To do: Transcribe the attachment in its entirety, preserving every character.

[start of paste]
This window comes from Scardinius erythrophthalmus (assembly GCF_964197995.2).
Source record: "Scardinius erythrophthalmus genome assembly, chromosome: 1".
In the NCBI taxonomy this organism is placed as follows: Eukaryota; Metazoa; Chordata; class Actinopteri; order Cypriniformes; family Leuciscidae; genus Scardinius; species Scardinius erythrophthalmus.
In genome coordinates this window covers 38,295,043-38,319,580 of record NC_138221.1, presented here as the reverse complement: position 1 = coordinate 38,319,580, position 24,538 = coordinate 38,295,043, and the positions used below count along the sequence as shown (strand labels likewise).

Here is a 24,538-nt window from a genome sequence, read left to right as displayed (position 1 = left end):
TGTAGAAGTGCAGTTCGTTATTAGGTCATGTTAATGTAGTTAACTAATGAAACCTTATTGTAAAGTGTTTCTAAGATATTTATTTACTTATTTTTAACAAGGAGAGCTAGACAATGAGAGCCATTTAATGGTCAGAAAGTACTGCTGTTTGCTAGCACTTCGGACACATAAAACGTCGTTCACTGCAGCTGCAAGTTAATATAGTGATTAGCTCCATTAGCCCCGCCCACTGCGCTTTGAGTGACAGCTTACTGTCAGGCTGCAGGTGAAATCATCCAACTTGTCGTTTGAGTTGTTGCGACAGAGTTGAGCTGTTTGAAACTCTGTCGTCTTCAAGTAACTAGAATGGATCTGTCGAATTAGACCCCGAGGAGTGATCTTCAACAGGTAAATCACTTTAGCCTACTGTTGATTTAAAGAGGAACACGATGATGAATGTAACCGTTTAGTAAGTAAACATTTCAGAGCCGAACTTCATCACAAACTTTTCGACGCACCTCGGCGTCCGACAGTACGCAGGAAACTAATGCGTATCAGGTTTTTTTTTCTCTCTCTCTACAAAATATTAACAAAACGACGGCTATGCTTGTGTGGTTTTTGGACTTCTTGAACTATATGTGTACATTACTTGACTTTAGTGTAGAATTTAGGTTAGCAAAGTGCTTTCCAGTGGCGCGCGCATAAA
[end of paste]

This window comes from Scardinius erythrophthalmus (assembly GCF_964197995.2).
Source record: "Scardinius erythrophthalmus genome assembly, chromosome: 1".
In the NCBI taxonomy this organism is placed as follows: Eukaryota; Metazoa; Chordata; class Actinopteri; order Cypriniformes; family Leuciscidae; genus Scardinius; species Scardinius erythrophthalmus.
In genome coordinates this window covers 38,295,043-38,319,580 of record NC_138221.1, presented here as the reverse complement: position 1 = coordinate 38,319,580, position 24,538 = coordinate 38,295,043, and the positions used below count along the sequence as shown (strand labels likewise).

Here is a 24,538-nt window from a genome sequence, read left to right as displayed (position 1 = left end):
TGTAGAAGTGCAGTTCGTTATTAGGTCATGTTAATGTAGTTAACTAATGAAACCTTATTGTAAAGTGTTTCTAAGATATTTATTTACTTATTTTTAACAAGGAGAGCTAGACAATGAGAGCCATTTAATGGTCAGAAAGTACTGCTGTTTGCTAGCACTTCGGACACATAAAACGTCGTTCACTGCAGCTGCAAGTTAATATAGTGATTAGCTCCATTAGCCCCGCCCACTGCGCTTTGAGTGACAGCTTACTGTCAGGCTGCAGGTGAAATCATCCAACTTGTCGTTTGAGTTGTTGCGACAGAGTTGAGCTGTTTGAAACTCTGTCGTCTTCAAGTAACTAGAATGGATCTGTCGAATTAGACCCCGAGGAGTGATCTTCAACAGGTAAATCACTTTAGCCTACTGTTGATTTAAAGAGGAACACGATGATGAATGTAACCGTTTAGTAAGTAAACATTTCAGAGCCGAACTTCATCACAAACTTTTCGACGCACCTCGGCGTCCGACAGTACGCAGGAAACTAATGCGTATCAGGTTTTTTTTTCTCTCTCTCTACAAAATATTAACAAAACGACGGCTATGCTTGTGTGGTTTTTGGACTTCTTGAACTATATGTGTACATTACTTGACTTTAGTGTAGAATTTAGGTTAGCAAAGTGCTTTCCAGTGGCGCGCGCATAAA